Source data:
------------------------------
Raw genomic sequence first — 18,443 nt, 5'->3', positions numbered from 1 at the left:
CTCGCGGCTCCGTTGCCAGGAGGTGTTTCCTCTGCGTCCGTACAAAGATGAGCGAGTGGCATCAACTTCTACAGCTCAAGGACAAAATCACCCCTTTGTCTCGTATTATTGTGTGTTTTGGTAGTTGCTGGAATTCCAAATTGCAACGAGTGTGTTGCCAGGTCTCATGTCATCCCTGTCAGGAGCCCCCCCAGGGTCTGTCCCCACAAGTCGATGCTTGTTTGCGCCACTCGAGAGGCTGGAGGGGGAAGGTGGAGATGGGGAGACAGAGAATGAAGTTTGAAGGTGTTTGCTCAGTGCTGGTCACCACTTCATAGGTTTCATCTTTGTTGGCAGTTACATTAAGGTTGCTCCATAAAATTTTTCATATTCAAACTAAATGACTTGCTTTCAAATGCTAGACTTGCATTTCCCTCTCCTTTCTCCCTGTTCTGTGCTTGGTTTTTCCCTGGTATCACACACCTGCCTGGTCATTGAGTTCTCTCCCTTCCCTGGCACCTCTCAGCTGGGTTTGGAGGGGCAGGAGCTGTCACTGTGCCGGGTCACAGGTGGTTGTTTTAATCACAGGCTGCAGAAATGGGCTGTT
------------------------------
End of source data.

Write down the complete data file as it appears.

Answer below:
Raw genomic sequence first — 18,443 nt, 5'->3', positions numbered from 1 at the left:
CTCGCGGCTCCGTTGCCAGGAGGTGTTTCCTCTGCGTCCGTACAAAGATGAGCGAGTGGCATCAACTTCTACAGCTCAAGGACAAAATCACCCCTTTGTCTCGTATTATTGTGTGTTTTGGTAGTTGCTGGAATTCCAAATTGCAACGAGTGTGTTGCCAGGTCTCATGTCATCCCTGTCAGGAGCCCCCCCAGGGTCTGTCCCCACAAGTCGATGCTTGTTTGCGCCACTCGAGAGGCTGGAGGGGGAAGGTGGAGATGGGGAGACAGAGAATGAAGTTTGAAGGTGTTTGCTCAGTGCTGGTCACCACTTCATAGGTTTCATCTTTGTTGGCAGTTACATTAAGGTTGCTCCATAAAATTTTTCATATTCAAACTAAATGACTTGCTTTCAAATGCTAGACTTGCATTTCCCTCTCCTTTCTCCCTGTTCTGTGCTTGGTTTTTCCCTGGTATCACACACCTGCCTGGTCATTGAGTTCTCTCCCTTCCCTGGCACCTCTCAGCTGGGTTTGGAGGGGCAGGAGCTGTCACTGTGCCGGGTCACAGGTGGTTGTTTTAATCACAGGCTGCAGAAATGGGCTGTT